The truth of the Self (Lakshmi Devi)

I clearly remember the day I met my master Premananda Deva. It was May 3rd, 1994 and I was in a Tibetan village in India called Mcleod Ganj (Dharamsala). In the days preceding the event I had heard of a master who offered his teachings in a place called: The Rising Horizon. At that time I had been traveling in India for six months, listening to teachers and visiting sacred places, so I was really curious and I went to see him.

When I arrived, I was very impressed. He was an older man, very tall and his presence was strong, calm and at the same time delicate. After listening to him talk with others, I approached him to ask questions and we begin a dialogue. He was so gracious and patient with me that I felt that this meeting would be the beginning of a great friendship. Indeed it was, for after this first experience I continued having conversations with him, usually in a beautiful place where one could contemplate the view of the majestic Kangra Valley and the snowy Himalayan mountains.

His company inspired me to know the depth of my Being and existence. His way of being was fascinating, he spoke about the spiritual path and a sacred life with knowledge, fluency and simplicity, and most significantly for me, with humor and happiness. In my journey I had met several representatives of different spiritual paths, but in spite of their knowledge, a lightness, a happiness and an inner joy was missing. He was a Westerner who had studied the Oriental philosophies for more than three decades. Therefore, he could express to my Western mind the complexity and depth of Eastern wisdom, and he knew exactly what specific western psychological aspects I should work on for my inner growth. After a period of time with dialogs and insistence I was accepted as his student. This relationship of friendship and guidance extended for fifteen years, until his passing in 2008.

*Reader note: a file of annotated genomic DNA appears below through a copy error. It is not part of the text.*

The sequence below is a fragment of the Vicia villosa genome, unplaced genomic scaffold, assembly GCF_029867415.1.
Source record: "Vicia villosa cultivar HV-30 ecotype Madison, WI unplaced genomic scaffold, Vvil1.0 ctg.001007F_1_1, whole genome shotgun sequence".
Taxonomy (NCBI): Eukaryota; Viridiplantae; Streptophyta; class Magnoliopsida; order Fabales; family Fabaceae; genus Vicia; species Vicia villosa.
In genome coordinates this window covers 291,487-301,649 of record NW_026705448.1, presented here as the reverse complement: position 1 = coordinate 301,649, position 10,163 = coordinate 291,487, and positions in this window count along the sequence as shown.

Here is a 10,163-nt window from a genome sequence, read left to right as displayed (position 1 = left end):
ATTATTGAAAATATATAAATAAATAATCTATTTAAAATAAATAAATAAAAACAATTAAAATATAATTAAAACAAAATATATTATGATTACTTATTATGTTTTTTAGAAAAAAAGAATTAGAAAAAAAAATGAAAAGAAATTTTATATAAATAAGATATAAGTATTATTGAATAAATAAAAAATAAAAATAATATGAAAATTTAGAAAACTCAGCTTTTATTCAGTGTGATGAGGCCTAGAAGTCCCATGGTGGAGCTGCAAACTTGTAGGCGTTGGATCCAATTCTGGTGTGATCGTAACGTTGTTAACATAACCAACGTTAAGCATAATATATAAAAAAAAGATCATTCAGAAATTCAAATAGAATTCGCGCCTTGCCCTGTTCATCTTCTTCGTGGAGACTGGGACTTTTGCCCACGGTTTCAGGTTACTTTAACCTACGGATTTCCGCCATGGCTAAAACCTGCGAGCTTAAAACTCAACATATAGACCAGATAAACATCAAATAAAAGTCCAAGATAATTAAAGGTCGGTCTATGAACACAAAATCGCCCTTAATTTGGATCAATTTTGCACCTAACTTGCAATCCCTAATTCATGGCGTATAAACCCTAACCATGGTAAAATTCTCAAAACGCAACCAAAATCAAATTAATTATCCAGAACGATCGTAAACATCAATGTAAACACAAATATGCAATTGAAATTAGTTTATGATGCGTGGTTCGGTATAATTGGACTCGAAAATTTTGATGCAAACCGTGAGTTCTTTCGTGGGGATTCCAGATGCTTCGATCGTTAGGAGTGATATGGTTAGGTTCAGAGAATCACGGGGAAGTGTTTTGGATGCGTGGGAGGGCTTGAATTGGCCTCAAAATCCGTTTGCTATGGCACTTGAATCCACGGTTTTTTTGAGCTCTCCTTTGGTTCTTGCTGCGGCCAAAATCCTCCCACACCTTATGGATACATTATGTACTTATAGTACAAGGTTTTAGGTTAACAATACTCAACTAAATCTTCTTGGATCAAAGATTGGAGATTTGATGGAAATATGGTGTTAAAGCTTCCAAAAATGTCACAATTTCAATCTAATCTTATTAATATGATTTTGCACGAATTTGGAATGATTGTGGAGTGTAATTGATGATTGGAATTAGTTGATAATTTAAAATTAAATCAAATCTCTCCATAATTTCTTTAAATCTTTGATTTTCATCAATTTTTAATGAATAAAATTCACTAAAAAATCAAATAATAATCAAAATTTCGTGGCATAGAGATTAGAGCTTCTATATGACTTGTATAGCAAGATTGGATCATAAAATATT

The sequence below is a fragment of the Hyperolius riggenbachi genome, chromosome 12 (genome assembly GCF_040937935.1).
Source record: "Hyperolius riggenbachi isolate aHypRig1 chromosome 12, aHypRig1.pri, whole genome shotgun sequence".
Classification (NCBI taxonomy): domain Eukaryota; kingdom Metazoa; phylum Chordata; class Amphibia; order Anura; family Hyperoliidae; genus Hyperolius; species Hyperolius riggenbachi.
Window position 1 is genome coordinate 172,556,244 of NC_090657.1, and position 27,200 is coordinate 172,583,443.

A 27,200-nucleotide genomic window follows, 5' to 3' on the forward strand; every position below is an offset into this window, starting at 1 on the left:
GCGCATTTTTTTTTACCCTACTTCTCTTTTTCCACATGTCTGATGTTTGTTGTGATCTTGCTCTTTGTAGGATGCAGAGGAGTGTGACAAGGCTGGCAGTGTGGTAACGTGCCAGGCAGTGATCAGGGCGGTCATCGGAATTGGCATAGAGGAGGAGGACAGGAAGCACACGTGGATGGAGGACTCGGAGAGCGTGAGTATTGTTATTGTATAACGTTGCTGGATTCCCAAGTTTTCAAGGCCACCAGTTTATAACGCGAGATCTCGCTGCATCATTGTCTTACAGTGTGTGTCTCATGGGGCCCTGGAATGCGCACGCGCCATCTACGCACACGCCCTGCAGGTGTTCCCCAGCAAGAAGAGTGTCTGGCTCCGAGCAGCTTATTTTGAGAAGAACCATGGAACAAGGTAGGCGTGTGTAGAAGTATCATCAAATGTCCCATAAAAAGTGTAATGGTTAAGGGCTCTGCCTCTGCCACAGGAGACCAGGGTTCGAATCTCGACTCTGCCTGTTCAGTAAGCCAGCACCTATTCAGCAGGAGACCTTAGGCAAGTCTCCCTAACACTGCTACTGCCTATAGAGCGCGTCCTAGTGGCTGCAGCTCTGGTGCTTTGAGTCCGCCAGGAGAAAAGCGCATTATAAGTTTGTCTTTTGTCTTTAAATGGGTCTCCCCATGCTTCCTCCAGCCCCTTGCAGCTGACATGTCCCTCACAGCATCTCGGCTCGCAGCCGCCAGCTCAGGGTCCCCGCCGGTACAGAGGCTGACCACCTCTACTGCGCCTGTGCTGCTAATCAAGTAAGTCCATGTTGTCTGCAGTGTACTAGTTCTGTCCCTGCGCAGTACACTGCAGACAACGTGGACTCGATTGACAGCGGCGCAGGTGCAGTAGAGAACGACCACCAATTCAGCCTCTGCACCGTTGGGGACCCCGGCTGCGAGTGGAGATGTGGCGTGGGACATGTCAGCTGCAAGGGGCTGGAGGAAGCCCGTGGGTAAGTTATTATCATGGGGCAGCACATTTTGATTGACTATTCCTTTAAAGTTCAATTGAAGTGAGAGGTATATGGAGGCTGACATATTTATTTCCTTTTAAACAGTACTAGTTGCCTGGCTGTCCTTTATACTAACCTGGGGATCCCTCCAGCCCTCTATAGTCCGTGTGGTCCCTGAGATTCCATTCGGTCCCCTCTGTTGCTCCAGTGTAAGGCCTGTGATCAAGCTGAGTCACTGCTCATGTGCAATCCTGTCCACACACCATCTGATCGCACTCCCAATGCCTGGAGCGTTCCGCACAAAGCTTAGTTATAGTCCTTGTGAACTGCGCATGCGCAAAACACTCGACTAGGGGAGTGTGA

During the time beside my teacher and after a decade accompanying people from different latitudes, I have arrived to the certainty about the importance of discovering The Truth of the Self as a foundation for transformation.

The search for truth and its revelatory power acts as an alchemy that produces luminous experiences and a life with meaning.

As has been suggested in various traditions for centuries, after experiencing the essence of the Self, it is widely understood how easy it is to become lost again in the illusions of one’s personality and existence (Maya, in Sanskrit). The seeds of truth help us to distinguish between the illusions and the essential truth, to later appreciate the cosmic play (lila, in Sanskrit).

In the powerful metaphor of The Cave, included by Plato in The Republic, reference is made to the process of distinguishing the real from the illusory. In the allegory, there are some human beings who live in a cave, they are chained from the time of their birth and they can only see a wall in front of them where they see shadows. Behind these people there is a wall, with a bonfire and, finally, the way out from the cave. Between the wall and the bonfire men pass carrying figures that simulate reality creating the shadows on the wall.